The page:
At some point, we have to make the choice about what we want to do with our lives in terms of a job or career. Unless independently wealthy or working full-time at home taking care of the house and family (the most noble of all occupations), many people have to choose a path as far as earning a living goes.
Of course, we all exist in certain circumstances that can, to a great degree, limit our choices regarding a career. But within whatever sphere we exist, we can make choices regarding our occupation that, especially in the context of knowing that we have salvation in Jesus Christ, can give our lives added meaning and purpose. In short, whatever we do, we can do for the glory of God.
We don’t need to be rich to get caught up in the same trap that Solomon did. “For the love of money is a root of all kinds of evil, for which some have strayed from the faith in their greediness, and pierced themselves through with many sorrows” (1 Tim. 6:10, NKJV). One can be poor and love money just as much as someone does who is rich.
Yes, we need to earn a living, but regardless of what we do or how much we make, we need not make the pursuit of wealth an idol. Many families, too, have suffered because of a father who, obsessed with making money, neglected the family in order to try to get rich. How many children, or spouses, would have preferred a humbler lifestyle over an impoverished relationship with the father? In most cases, people would have preferred the former over the latter.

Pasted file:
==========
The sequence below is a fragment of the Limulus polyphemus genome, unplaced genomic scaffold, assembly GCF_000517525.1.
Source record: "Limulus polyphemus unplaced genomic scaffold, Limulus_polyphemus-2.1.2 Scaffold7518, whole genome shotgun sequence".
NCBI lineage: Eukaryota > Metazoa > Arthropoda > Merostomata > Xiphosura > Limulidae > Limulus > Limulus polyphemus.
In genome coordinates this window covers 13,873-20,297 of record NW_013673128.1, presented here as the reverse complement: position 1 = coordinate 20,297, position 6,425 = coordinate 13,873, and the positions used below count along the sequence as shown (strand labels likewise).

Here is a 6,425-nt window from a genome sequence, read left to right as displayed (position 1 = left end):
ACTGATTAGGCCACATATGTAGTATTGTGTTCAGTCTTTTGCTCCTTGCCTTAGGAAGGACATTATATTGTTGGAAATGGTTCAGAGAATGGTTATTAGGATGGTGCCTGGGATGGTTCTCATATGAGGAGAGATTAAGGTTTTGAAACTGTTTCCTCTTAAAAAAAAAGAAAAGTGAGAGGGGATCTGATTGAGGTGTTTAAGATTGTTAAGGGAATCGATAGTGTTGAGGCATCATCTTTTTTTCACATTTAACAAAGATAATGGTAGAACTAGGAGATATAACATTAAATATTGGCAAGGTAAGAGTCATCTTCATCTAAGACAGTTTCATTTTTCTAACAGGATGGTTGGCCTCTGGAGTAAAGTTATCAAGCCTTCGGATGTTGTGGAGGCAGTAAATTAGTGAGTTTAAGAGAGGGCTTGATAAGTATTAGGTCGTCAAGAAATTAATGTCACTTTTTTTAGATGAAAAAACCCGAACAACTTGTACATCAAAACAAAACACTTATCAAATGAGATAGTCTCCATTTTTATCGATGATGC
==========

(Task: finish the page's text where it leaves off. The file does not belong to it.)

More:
From Creation, God planned for work to be part of life (Gen. 2:15). The danger is when we make our work the center of our life, or it becomes a means of solely acquiring wealth for ourselves. This is the mistake Solomon made. He was searching for meaning in those projects, and even though many brought him a degree of satisfaction, at the end he figured out that they were meaningless.
Further Thought: All through Scripture, we are confronted with the reality of human free will. Even the unfallen Adam and Eve (Genesis 3) had free will, and they unfortunately made the wrong choice with it. If unfallen beings, in perfection, could misuse free will, how much more so beings like us, steeped in sin?
And we need to remember that free will is just that, free, which means that regardless of the pressure on us, both from within and without, we don’t have to choose what is wrong. We can, through the power of God in us, make the right choices with the free will God has given us. Thus, how important that we carefully weigh our decisions, especially thinking about how those decisions can impact our family lives. The freewill choice of Cain to kill his brother surely devastated his family. The freewill decision of Joseph’s brothers to sell him into slavery ruined their father’s life. “And he recognized it and said, ‘It is my son’s tunic. A wild beast has devoured him. Without doubt Joseph is torn to pieces.’ Then Jacob tore his clothes, put sackcloth on his waist, and mourned for his son many days. And all his sons and all his daughters arose to comfort him; but he refused to be comforted, and he said, ‘For I shall go down into the grave to my son in mourning.’ Thus his father wept for him” (Gen. 37:33–35, NKJV).
All through the Bible, as in life, we can find examples of how the free choices of family members, for good or evil, impact others, such as the choices of Korah, Dathan, and Abiram (Num. 16:1–32; see also Dan. 6:23, 24; Gen. 18:19).